This comes against a backdrop of an ongoing labour shortage, making recruitment and retention of staff increasingly competitive for bakery businesses. The likes of Costa have responded by giving employees a 5% pay rise. However, according to Tony Wilson, director at the Institute for Employment Studies (IES), the answer doesn’t lie with heavier pay packets alone.

“It’s often not about whether the job pays £8.90 an hour or £9.20 an hour or £9.50 an hour,” he told British Baker. “It’s about whether the shift can fit around other things in the worker’s life, whether the job offers security, whether they’re going to have good relationships at work. Pay matters, but not as much as some employers think.”



Source: Aldi

Colin versus Cuthbert

As far as the public and national press were concerned, the law-related bakery story of the year was without doubt Colin versus Cuthbert – the battle of the caterpillars.

In April 2021, M&S announced it was taking legal action over similarities between its iconic Colin the Caterpillar cake and Aldi’s rival product Cuthbert the Caterpillar. M&S argued that that Cuthbert represented a trademark infringement and filed a claim with the High Court.

Aldi initially responded by removing Cuthbert from shelves, but the controversial caterpillar made a comeback before the end of the month, with profits donated to the retailer’s charity partner Teenage Cancer Trust as well as Macmillan Cancer, which is the charity partner of M&S.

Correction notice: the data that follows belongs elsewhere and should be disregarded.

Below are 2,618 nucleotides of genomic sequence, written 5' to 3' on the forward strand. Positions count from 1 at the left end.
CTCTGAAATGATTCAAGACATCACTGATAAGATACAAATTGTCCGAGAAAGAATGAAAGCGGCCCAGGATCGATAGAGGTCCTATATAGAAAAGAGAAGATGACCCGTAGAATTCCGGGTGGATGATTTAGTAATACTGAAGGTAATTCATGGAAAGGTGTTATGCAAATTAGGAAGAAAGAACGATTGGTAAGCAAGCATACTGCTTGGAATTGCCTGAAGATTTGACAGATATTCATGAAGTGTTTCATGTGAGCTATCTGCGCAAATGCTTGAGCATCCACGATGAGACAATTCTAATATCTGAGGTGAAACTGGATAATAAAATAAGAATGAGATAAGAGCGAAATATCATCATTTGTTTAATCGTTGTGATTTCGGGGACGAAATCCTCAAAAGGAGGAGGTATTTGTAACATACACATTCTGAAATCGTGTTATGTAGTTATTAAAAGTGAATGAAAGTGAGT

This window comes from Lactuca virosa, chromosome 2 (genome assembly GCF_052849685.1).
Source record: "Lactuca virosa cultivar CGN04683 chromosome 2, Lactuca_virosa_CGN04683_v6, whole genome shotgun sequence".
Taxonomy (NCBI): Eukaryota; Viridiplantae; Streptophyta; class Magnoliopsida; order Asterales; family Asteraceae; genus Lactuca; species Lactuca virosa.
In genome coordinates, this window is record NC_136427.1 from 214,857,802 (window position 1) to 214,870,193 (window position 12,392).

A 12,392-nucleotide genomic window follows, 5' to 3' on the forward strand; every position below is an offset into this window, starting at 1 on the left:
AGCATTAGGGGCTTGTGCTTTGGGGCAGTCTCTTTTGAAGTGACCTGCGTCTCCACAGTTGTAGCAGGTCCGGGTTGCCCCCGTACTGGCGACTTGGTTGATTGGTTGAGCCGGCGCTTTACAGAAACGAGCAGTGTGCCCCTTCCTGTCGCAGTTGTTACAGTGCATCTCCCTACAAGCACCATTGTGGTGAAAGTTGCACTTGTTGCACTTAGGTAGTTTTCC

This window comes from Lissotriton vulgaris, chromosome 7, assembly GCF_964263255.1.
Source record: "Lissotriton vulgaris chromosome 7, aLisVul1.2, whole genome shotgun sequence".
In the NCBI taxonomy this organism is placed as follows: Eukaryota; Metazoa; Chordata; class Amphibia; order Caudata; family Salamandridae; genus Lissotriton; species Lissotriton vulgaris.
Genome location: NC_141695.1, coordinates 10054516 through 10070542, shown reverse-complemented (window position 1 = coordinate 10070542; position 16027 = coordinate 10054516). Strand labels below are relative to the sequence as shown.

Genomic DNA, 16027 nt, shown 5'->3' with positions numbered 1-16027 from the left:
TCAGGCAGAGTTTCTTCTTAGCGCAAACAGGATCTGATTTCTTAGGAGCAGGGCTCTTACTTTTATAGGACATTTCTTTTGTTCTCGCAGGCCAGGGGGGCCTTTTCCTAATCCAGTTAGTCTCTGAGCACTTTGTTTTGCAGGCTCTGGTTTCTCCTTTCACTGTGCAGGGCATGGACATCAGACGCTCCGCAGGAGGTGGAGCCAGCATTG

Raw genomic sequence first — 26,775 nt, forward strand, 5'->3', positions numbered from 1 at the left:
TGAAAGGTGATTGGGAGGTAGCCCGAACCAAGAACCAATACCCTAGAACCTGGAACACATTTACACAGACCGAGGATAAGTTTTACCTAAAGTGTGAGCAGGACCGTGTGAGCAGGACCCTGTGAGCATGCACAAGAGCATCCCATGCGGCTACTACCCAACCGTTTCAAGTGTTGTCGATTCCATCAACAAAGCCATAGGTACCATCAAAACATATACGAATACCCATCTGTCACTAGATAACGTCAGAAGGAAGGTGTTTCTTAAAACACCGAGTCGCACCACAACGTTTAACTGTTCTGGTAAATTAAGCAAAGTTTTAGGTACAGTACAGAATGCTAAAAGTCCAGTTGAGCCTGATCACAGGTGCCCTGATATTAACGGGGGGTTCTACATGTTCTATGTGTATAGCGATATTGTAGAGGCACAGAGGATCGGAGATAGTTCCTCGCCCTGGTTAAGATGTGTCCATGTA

Aldi also appealed to its supermarket rivals – including M&S – to make equivalent fundraising commitments from sales of their own caterpillar cakes. M&S responded by pointing out its own charity drives and suggesting Aldi “use [its] own character”.

With the disagreement played out via tabloid headlines and social media, Aldi made hay with the publicity and even staged a charity sky dive for Cuthbert in May.

As pointed out by Ben Evans, legal director and chartered trademark attorney at Blake Morgan, no timeline has been set out for reaching a verdict in the case and “what that decision will be when the time comes is equally unclear”.

Evans was of the opinion, however, that in the short term, the legal row “had done wonders” for Cuthbert’s popularity, while M&S had received a public backlash – “the damning accusation of being ill-humoured, one of the hardest for a brand to recover from in Britain”.